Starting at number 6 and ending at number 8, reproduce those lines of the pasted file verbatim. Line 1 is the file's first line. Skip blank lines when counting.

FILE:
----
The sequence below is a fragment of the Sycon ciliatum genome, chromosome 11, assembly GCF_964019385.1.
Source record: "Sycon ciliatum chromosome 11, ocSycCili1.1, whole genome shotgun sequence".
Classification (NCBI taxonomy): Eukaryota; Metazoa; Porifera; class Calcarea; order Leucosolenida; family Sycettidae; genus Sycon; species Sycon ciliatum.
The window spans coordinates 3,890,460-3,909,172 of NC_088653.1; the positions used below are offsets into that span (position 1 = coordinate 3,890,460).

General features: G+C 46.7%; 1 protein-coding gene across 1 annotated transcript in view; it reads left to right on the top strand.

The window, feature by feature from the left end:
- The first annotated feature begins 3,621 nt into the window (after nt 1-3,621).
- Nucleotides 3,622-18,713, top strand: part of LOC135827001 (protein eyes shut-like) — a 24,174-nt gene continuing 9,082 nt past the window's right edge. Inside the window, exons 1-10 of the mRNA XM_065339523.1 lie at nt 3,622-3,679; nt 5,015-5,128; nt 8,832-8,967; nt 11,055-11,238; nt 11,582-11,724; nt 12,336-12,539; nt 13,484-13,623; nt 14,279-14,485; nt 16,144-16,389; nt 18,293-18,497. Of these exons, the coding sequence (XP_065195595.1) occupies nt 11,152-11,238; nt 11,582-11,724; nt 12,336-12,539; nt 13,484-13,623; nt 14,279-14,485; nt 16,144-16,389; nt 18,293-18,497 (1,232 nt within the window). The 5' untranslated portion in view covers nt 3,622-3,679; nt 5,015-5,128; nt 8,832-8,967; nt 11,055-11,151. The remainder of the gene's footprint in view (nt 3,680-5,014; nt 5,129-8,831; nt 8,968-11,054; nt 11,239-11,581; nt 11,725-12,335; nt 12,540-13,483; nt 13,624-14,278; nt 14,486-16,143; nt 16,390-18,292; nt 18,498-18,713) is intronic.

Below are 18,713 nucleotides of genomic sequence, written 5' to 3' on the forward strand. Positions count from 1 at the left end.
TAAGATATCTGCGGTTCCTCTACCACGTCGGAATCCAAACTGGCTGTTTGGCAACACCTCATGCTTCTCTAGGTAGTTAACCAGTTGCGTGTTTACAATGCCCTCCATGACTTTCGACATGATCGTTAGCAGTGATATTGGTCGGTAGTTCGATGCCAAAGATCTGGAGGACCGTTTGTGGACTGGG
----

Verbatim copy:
The window, feature by feature from the left end:
- The first annotated feature begins 3,621 nt into the window (after nt 1-3,621).
- Nucleotides 3,622-18,713, top strand: part of LOC135827001 (protein eyes shut-like) — a 24,174-nt gene continuing 9,082 nt past the window's right edge. Inside the window, exons 1-10 of the mRNA XM_065339523.1 lie at nt 3,622-3,679; nt 5,015-5,128; nt 8,832-8,967; nt 11,055-11,238; nt 11,582-11,724; nt 12,336-12,539; nt 13,484-13,623; nt 14,279-14,485; nt 16,144-16,389; nt 18,293-18,497. Of these exons, the coding sequence (XP_065195595.1) occupies nt 11,152-11,238; nt 11,582-11,724; nt 12,336-12,539; nt 13,484-13,623; nt 14,279-14,485; nt 16,144-16,389; nt 18,293-18,497 (1,232 nt within the window). The 5' untranslated portion in view covers nt 3,622-3,679; nt 5,015-5,128; nt 8,832-8,967; nt 11,055-11,151. The remainder of the gene's footprint in view (nt 3,680-5,014; nt 5,129-8,831; nt 8,968-11,054; nt 11,239-11,581; nt 11,725-12,335; nt 12,540-13,483; nt 13,624-14,278; nt 14,486-16,143; nt 16,390-18,292; nt 18,498-18,713) is intronic.